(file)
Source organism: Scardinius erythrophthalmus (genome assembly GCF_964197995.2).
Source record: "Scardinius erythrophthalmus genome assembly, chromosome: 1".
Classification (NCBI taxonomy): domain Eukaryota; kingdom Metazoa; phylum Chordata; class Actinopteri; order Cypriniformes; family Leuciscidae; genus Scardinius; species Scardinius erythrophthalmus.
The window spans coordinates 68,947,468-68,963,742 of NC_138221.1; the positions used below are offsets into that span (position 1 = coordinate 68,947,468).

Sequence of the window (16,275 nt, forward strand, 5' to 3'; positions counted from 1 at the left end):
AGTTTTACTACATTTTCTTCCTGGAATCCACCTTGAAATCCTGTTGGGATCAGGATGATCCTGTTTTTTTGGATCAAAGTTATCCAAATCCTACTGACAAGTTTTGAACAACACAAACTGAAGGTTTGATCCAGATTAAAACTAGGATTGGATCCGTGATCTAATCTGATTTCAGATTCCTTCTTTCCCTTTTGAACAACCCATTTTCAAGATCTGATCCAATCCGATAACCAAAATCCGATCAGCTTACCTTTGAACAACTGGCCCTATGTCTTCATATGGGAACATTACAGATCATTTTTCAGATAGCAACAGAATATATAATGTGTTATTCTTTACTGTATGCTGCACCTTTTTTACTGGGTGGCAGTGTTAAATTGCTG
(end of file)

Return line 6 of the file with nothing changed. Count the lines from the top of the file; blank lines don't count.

AGTTTTACTACATTTTCTTCCTGGAATCCACCTTGAAATCCTGTTGGGATCAGGATGATCCTGTTTTTTTGGATCAAAGTTATCCAAATCCTACTGACAAGTTTTGAACAACACAAACTGAAGGTTTGATCCAGATTAAAACTAGGATTGGATCCGTGATCTAATCTGATTTCAGATTCCTTCTTTCCCTTTTGAACAACCCATTTTCAAGATCTGATCCAATCCGATAACCAAAATCCGATCAGCTTACCTTTGAACAACTGGCCCTATGTCTTCATATGGGAACATTACAGATCATTTTTCAGATAGCAACAGAATATATAATGTGTTATTCTTTACTGTATGCTGCACCTTTTTTACTGGGTGGCAGTGTTAAATTGCTG